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David Daubney of Canada presented the 2011 International Prize for Restorative Justice
by Dan Van Ness David Daubney has been awarded the 2011 International Prize for Restorative Justice in recognition of the public policy leadership he has provided in support of restorative justice. The presentation was made during the Prison Fellowship World Convocation underway in Toronto, Canada from 28 June – 2 July, 2011. Daubney’s interest in restorative justice began twenty five years ago when he was a Member of Parliament, chairing the House of Commons Standing Committee on Justice. The Committee was engaged in a year-long study of public and professional attitudes about crime and criminal justice. As it conducted hearings across Canada, its members began to hear about a concept that was new to all of them: restorative justice. They heard from grassroots organizations operating victim offender reconciliation programs in Canada and from crime victims who spoke about the personal healing they had received from their involvement in these programs. The Committee was so impressed that it recommended in its 1987 report “Taking Responsibility” – known to many as the Daubney Report – that restorative values and principles be incorporated into the Canadian Criminal Code.
Tougher legislation needed on hate crimes
from Kristopher Wells and Murray Billett's article in the Edmonton Journal: ....Here in Canada, the gravity of hate crimes was officially recognized in 1970, when the government amended the Criminal Code to include hate propaganda as a punishable offence. In 1996, the government also introduced enhanced sentencing provisions for offences motivated by hate, and in 2001 included mischief to religious property as a specific hate-motivated offence. Despite this evolution, we argue that these legislative responses to hate have not gone far enough. The problem most concerning to many diverse communities and law enforcement officials involves the fact that there are still no direct provisions in the Criminal Code to identify hate crime as a violent offence (such as assault) or as a crime against a person or individual property (such as vandalism).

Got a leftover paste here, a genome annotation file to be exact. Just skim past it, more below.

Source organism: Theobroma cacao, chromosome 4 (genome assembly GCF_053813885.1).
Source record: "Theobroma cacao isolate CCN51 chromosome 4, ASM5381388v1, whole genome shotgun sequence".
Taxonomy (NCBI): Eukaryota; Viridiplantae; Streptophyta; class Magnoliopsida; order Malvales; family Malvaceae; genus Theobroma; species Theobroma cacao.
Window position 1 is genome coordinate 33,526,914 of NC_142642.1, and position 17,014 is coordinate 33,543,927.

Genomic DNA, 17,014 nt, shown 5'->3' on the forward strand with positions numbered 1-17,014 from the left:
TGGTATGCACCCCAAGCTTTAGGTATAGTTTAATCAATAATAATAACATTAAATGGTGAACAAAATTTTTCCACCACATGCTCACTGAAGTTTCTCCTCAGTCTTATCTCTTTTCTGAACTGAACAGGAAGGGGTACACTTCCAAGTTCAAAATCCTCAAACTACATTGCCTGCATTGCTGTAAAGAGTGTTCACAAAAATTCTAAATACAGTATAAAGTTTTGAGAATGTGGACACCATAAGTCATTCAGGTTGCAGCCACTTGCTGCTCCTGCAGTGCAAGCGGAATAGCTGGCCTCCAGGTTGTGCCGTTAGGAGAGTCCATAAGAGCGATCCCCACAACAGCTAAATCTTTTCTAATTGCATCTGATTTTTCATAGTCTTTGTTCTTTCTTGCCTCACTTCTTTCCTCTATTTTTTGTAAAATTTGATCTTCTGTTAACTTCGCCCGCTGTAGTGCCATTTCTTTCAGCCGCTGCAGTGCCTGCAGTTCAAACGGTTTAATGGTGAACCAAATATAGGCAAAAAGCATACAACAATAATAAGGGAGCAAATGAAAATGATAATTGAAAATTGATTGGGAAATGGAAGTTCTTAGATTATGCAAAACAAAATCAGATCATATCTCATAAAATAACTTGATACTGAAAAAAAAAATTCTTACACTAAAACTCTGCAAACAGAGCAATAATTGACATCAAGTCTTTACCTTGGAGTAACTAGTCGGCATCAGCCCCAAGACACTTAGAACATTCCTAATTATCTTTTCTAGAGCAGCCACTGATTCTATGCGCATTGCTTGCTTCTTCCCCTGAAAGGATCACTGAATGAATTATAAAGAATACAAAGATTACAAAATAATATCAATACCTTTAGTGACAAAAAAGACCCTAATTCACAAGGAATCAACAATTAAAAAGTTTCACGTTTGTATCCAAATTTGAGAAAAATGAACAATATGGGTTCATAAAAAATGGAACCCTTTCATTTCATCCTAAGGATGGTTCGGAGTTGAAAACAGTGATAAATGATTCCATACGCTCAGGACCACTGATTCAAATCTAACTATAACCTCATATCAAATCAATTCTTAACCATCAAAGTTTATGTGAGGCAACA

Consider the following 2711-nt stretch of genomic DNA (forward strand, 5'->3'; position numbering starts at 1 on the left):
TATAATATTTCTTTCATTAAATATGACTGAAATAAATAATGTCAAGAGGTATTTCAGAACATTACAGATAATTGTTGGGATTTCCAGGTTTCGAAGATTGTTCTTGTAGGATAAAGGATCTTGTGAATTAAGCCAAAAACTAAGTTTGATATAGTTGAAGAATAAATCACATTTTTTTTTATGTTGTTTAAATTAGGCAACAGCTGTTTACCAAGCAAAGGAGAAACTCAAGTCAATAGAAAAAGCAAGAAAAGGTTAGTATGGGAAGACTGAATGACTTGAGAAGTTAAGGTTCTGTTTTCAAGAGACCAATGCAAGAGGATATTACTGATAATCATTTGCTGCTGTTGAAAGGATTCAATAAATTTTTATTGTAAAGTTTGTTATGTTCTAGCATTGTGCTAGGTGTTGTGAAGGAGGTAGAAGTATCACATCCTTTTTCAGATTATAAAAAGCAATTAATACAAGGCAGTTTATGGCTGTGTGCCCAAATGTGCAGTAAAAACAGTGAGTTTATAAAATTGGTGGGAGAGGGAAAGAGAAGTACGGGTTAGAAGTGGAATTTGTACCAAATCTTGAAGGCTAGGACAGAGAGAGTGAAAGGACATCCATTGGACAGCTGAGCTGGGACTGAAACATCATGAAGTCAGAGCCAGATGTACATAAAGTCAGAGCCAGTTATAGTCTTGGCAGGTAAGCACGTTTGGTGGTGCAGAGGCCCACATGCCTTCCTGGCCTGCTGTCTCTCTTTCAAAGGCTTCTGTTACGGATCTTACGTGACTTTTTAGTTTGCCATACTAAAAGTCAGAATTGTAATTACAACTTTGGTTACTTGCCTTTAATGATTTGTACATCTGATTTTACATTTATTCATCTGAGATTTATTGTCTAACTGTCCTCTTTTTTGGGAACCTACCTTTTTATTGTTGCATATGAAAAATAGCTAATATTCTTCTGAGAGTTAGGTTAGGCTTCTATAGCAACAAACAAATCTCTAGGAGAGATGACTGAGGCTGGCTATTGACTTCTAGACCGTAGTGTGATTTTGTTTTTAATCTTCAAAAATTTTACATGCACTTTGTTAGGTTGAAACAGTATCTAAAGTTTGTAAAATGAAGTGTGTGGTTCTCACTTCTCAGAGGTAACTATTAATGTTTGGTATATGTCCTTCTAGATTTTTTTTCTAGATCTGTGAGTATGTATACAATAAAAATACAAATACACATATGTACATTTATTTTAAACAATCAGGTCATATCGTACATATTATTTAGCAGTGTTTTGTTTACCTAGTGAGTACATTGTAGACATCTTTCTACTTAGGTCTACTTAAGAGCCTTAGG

Saskatchewan Justice. Use of Adult Alternative Measures in Saskatchewan: 1999-2000 and 2000-2001. Appendices: Alternative Measures Policies
Over the past several years, many agencies and justice organizations have developed alternative measures programs as a way of dealing with conflict. As a result, both the federal and provincial governments have developed policies and guidelines regarding the use of alternative measures and the development of alternative measures programs. This booklet introduces the concept of alternative measures and provides the legislation and policies that govern the use of alternative measures in Saskatchewan. (excerpt)
Government of Saskatchewan. Community Justice Programs Regulations
This piece of legislation details regulations for community justice programs. These include family violence education, aboriginal court worker program, community capacity building, and victim-offender mediation (a restorative justice program). Generally, these programs, specifically victim-offender mediation, help to reduce the risk of re-victimization. Regulations on application and financial need for the programs are also discussed in the paper.
Canadian Legal Information Institute. The Community Justice Programs Regulations
This piece of legislation details regulations for community justice programs. These include family violence education, aboriginal court worker program, community capacity building, and victim-offender mediation (a restorative justice program). Generally, these programs, specifically victim-offender mediation, help to reduce the risk of re-victimization. Regulations on application and financial need for the programs are also discussed in the paper.
Canadian Legal Information Institute. Youth Criminal Justice Act - General Provisions
This legislation, the Youth Criminal Justice Act, Section 7, describes community-based programs and their general provisions. The Attorney General of Canada or a “minister designated by the lieutenant governor in council of a provinceâ€? can establish community-based programs that provide alternatives to judicial proceedings. These may including victim-offender mediation and other mediation and restitution programs.
Solicitor General, Canada. Consolidated Report: Report on the Provisions and Operations of the Corrections and Conditional Release Act
This report provides information on the CCRA and related issues in order to support review of the legislation by a parliamentary committee. As such, this report is factual, presenting detailed information on legislative implementation, and perceived impacts and effects. The report has six sections. The first is the executive summary, followed by this brief introductory section. The third section provides a short history of corrections and conditional release in Canada. Section four situates the CCRA in context during its development and initial implementation. Key challenges and opportunities in the 1980s, and 1990s are outlined in this section. Section five provides detailed information on the provisions and operations of the CCRA from November 1992 to March 31, 1997. Information is also provided for the very limited experience with changes to the CCRA which were introduced through Bill C-55 in July 1997. The final section (six) provides brief concluding remarks. (excerpt)

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